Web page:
|No Federal Preemption for Breach of Contract Suit Against Brokerage Service|
|Description||Appeals court held that a suit by a brokerage firm subscriber for breach of contract could proceed in state court under state law. The suit was not preempted by the Securities Litigation Uniform Standards Act, which gives federal court jurisdiction over suits involving sales of securities. This suit involved failure to provide promised brokerage service, a matter of contract law.|
|Key Words||Securities Statutes; Breach of Contract; Preemption|
|C A S E S U M M A R Y|
|Facts||Green subscribed to Ameritrade's "real time" stock price quote service. Green sued Ameritrade because, he alleged, their price quotes were not real time but often lagged hours behind actual sales. He sued for breach of contract and other claims in violation of Nebraska law. Ameritrade removed the suit from Nebraska state court to federal court and moved to dismiss the suit as preempted by the Securities Litigation Uniform Standards Act of 1998 (SLUSA). The trial court held that SLUSA did not apply, so the suit should be heard in state court under state law. Ameritrade appealed.|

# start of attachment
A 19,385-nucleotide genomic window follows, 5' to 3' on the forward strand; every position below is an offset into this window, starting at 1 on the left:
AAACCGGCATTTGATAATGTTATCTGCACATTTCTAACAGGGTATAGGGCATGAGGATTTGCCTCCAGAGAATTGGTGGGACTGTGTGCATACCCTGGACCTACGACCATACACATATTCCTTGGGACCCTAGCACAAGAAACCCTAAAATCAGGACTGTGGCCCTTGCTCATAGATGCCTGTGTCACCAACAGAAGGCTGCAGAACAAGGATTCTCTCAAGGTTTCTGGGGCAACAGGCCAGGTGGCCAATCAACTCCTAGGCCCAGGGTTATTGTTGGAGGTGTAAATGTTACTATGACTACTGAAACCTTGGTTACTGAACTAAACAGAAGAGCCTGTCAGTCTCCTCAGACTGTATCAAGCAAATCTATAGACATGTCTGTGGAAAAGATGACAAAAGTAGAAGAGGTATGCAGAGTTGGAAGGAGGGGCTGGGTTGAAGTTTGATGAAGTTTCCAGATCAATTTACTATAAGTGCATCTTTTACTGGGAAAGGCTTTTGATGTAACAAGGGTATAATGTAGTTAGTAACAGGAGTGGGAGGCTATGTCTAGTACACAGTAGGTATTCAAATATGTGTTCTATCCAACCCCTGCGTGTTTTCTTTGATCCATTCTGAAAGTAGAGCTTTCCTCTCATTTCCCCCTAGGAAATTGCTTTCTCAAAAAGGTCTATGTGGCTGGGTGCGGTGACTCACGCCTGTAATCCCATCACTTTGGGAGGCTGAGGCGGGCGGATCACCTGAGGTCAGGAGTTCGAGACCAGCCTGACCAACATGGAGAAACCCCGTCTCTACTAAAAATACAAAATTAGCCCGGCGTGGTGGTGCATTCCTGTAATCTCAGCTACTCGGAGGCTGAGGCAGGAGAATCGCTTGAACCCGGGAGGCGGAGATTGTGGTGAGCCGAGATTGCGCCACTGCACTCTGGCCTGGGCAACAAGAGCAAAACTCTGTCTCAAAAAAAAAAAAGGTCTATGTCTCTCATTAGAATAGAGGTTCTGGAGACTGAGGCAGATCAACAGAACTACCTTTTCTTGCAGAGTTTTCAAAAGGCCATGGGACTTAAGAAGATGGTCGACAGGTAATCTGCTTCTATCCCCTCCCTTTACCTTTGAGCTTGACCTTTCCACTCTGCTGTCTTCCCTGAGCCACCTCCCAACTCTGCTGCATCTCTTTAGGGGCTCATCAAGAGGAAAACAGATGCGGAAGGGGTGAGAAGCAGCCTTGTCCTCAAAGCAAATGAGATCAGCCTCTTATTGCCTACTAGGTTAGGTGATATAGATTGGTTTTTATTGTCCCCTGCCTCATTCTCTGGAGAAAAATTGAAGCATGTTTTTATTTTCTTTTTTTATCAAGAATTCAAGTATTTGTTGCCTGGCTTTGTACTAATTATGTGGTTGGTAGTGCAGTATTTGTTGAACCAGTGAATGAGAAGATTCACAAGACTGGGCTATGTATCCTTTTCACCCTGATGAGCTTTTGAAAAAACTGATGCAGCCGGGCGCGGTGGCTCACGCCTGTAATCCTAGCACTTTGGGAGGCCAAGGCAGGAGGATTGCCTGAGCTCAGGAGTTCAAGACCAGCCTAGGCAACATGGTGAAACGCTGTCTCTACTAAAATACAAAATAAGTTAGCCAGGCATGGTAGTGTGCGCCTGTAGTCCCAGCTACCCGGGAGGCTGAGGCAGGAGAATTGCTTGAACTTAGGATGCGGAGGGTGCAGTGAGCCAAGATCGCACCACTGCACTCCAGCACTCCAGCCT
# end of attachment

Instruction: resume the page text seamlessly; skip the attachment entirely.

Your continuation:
Affirmed. SLUSA was designed to curb abuse in securities suits that were filed under state law to evade federal pleading requirements set by the Private Securities Litigation Reform Act. The goal of SLUSA was to curb shareholder derivative suits in which the goal was a windfall of attorney's fees, with no real desire to assist the corporation on whose behalf the suit was brought. SLUSA requires that any action based on an allegation that a "covered security" was sold or purchased through misrepresentation, manipulation, or deception would be removed to federal court. State law claims in such matters are subject to federal preemption. This suit is based on a breach of contract claim in which the subscriber asserts that the brokerage service failed to provide the service promised. There is no allegation that there was a purchase or sale of security based on misrepresentation. Hence the matter is properly tried in state court under state law.
|Citation||Green v. Ameritrade, Inc., 279 F.3d 590 (8th Cir., 2002)|
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